Stoke-on-Trent 'could not cope' with London migrants
- 24 April 2012
- From the section Stoke & Staffordshire
Stoke-on-Trent could not deal with a large influx of people, a housing association has said.
Newham Council said it had written to more than 1,000 organisations around the country asking them if they could find homes for people.
It said it was struggling to deal with the number of people pushed out of more central parts of London.
Stoke-on-Trent's Brighter Futures Housing Association said the city was "already under pressure".
Gill Brown, chief executive of Brighter Futures, said the association had been offered a "premium price" to find accommodation for up to 500 families from Newham.
"I'm quite surprised and shocked that anyone would make such a proposal without really thinking carefully about the impact both on the people being moved up and our communities in Stoke," she said.
"The real issue for us is the concern for vulnerable people who are being moved up.
"What about the education services, the social services, the health services and the jobs?"
Labour MP for Stoke Central Tristram Hunt said: "We've seen in Stoke-on-Trent in the past, when you put vulnerable people straight into the city without any connections, and we saw this with the dispersal of refugees and asylum seekers, it creates all sorts of problems.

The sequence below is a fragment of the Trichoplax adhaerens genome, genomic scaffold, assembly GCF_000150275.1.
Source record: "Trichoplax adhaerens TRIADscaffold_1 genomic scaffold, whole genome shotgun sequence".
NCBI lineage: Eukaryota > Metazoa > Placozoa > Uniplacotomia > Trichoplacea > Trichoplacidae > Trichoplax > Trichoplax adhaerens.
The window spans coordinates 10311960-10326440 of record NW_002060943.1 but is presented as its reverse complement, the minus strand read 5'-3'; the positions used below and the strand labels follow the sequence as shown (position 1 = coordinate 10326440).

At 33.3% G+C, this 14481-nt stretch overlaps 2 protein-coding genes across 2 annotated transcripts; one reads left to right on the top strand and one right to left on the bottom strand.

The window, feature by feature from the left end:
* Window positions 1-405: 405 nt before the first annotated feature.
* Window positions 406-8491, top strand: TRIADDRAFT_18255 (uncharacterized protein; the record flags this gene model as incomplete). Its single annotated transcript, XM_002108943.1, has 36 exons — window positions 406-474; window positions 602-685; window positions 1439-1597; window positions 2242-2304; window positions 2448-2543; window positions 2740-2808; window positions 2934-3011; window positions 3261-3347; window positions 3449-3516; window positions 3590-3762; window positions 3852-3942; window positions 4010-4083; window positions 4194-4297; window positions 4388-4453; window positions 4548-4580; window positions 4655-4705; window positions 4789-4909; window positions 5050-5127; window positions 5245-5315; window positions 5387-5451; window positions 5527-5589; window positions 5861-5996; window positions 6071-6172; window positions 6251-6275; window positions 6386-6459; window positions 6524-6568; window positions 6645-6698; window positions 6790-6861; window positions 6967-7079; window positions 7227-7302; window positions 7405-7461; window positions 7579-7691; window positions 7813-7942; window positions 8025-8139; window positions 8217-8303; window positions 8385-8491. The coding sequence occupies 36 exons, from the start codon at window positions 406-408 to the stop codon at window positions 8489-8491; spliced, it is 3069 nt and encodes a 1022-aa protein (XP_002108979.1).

"It doesn't do those individuals much good and it leads to ugly and divisive politics."
Stoke-on-Trent City Council said it was "very concerned" by Newham's proposals.
The Labour-led authority said it already had 3,000 individuals or families on its waiting list for social housing and that its duty was to help local people.
Brighter Futures also added there were some 200 people in the city who were homeless.
Ms Brown likened the plans in the London borough to "social cleansing", but said there could be knock-on consequences for Stoke-on-Trent.
Sinead Butters from Aspire Housing Association, which serves North Staffordshire said it had not yet been approached by Newham Council, but that housing problems should be tackled locally, rather than "exported" to another area.
Ms Brown added: "We all have to accept, whether it's in London or in Stoke, there is simply not enough housing.
"We haven't been building enough housing in this country for many years."